Star.pngStar.pngStar.pngStar grey.pngStar grey.png

Kegworth Interchange

From Roader's Digest: The SABRE Wiki
Jump to navigation Jump to search
Kegworth Interchange
Junction 24 of the M1 Motorway - Geograph - 595193.jpg
Ariel view of the interchange
Cameraicon.png View gallery (9)
north of Kegworth, Leicestershire and East Midlands Airport
Highway Authority
National Highways
Junction Type
Roundabout Interchange
Roads Joined
M1, A50, A453
Junctions related to the A453

Kegworth Interchange, the M1's junction 24, is often described as the focal point of the East Midlands road system and with good reason. However, this also brings the inevitable congestion, so much so that two junctions - one to the north and one to the south - have been created to try to divert traffic away from the roundabout.

The reason this junction is so important is due to the routes that it carries. The M1 runs underneath, carrying all traffic heading north or south of here. The A50 carries traffic heading west towards Derby, Stoke and Manchester, and any traffic that has avoided the M6 debacle around Birmingham. The A453 carries traffic heading for East Midlands Airport and into Nottingham as well as meeting the A6 that carries traffic heading down towards Leicester.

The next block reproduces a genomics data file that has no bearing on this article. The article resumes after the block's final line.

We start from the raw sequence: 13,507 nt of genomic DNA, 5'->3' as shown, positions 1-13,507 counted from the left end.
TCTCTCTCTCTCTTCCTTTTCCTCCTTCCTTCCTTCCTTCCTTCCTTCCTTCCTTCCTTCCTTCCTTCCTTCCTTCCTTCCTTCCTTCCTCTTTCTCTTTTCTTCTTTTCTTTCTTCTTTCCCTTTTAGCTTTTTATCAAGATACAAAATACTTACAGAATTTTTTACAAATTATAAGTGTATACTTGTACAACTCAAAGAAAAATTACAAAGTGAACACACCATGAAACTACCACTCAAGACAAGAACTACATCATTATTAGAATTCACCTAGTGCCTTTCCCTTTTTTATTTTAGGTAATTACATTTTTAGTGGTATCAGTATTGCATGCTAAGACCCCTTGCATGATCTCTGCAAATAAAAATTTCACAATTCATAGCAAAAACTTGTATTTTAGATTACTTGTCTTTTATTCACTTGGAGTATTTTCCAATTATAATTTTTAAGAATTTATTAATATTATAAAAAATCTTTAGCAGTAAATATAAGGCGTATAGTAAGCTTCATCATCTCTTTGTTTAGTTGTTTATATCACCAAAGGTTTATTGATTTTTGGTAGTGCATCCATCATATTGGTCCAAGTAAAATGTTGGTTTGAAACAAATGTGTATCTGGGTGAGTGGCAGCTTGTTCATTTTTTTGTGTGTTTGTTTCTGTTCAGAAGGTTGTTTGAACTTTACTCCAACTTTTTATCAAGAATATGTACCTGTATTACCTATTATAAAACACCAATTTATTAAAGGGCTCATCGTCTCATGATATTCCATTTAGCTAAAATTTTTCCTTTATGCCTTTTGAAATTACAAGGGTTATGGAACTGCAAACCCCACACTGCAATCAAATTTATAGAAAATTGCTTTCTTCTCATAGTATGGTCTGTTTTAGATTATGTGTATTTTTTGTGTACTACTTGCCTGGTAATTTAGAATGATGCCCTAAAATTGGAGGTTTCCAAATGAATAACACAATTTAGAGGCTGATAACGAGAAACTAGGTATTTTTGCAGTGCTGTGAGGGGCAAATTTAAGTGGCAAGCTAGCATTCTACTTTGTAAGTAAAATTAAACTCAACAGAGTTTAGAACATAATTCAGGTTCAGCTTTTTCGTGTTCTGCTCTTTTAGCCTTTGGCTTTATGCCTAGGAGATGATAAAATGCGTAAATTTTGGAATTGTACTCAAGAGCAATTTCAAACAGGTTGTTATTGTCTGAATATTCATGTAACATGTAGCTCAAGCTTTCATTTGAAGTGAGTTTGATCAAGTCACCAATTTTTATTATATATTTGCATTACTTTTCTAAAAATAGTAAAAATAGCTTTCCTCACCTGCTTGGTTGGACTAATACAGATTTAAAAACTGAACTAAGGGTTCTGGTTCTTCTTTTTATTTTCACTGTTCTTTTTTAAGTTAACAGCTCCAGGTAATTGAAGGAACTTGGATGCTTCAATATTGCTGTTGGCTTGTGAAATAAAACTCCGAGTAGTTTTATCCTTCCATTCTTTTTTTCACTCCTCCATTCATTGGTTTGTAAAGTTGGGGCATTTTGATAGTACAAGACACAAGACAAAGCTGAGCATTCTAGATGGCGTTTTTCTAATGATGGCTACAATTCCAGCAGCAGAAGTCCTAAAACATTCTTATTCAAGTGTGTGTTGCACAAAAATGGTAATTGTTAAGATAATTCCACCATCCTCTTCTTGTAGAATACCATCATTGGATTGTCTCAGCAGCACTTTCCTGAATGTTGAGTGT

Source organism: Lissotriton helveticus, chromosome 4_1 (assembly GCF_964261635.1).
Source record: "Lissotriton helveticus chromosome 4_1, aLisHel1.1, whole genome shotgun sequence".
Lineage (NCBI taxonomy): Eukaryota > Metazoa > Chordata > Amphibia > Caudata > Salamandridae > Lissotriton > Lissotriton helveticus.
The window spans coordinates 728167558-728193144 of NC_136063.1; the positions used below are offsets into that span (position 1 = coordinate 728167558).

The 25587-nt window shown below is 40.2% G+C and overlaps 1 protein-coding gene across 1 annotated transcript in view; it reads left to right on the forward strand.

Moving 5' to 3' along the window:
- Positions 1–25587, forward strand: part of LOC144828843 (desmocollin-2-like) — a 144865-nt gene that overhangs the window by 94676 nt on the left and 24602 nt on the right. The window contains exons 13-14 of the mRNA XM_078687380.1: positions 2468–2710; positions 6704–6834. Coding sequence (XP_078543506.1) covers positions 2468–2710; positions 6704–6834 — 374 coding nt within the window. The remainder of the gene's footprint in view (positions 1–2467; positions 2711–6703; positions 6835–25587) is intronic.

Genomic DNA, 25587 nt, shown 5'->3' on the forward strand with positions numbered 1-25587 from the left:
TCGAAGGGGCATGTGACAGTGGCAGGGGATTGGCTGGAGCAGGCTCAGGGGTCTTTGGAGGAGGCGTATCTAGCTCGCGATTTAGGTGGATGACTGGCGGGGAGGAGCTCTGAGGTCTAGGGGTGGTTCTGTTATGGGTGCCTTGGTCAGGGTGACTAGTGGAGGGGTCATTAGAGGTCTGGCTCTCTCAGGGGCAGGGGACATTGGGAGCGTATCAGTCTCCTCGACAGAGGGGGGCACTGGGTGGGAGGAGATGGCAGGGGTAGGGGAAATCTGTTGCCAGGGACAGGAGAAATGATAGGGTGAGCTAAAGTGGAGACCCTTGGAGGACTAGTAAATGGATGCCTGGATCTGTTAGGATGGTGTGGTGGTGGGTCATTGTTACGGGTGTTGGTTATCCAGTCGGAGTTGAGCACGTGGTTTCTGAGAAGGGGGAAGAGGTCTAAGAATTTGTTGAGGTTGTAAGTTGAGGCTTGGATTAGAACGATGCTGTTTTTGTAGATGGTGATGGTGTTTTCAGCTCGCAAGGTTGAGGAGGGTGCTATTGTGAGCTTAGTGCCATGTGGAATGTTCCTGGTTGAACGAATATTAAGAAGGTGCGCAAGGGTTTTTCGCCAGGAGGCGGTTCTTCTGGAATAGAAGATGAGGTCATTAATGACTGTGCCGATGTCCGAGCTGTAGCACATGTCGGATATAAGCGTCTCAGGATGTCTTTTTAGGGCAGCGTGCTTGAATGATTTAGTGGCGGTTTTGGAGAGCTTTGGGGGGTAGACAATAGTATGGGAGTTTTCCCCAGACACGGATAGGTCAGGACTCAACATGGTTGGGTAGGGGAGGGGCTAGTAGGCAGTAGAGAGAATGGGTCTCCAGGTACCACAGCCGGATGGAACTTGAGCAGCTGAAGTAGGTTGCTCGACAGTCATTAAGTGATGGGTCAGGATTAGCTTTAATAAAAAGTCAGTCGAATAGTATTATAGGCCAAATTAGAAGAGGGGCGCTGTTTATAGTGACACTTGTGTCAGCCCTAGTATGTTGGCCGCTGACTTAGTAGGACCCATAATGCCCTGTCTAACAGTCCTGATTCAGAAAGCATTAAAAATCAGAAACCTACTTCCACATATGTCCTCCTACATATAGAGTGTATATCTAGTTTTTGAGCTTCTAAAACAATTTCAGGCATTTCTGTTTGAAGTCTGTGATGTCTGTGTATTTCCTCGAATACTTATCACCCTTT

Since the junction was created, more lanes have been added and better signage created because of the amount of roads exiting the roundabout. Expect queues on all approaches, particularly at peak times.


The junction location prior to construction, shown in 1956
The junction in its original state shown on the relevant 1966 OS One Inch sheet
The third arm had been added by the time of this 1971 sheet

There has been a roundabout at the site of the Kegworth Interchange since the M1 in the area opened, however the early roundabout was a far better choice of junction than the present issues with the roundabout make it appear. When the M1 opened (first to the south in 1965, extended north the following year) there were only two exits from the roundabout, both of these being the A6. The A453 towards Nottingham (then numbered A648) exit was the first additional exit to be added and was in place by 1967. The roundabout was always designed with the A648 to Nottingham in mind, as well as the unbuilt M17 Castle Donnington Bypass, which would have joined the roundabout at the point where the A453 was added later.

The final arm of the roundabout to be added was the A453 (then numbered A5129) towards East Midlands Airport and, later the A42. This was opened as a single carriageway road in early September 1975, with the A648 and A5129 being renumbered as part of a diverted A453 in 1978.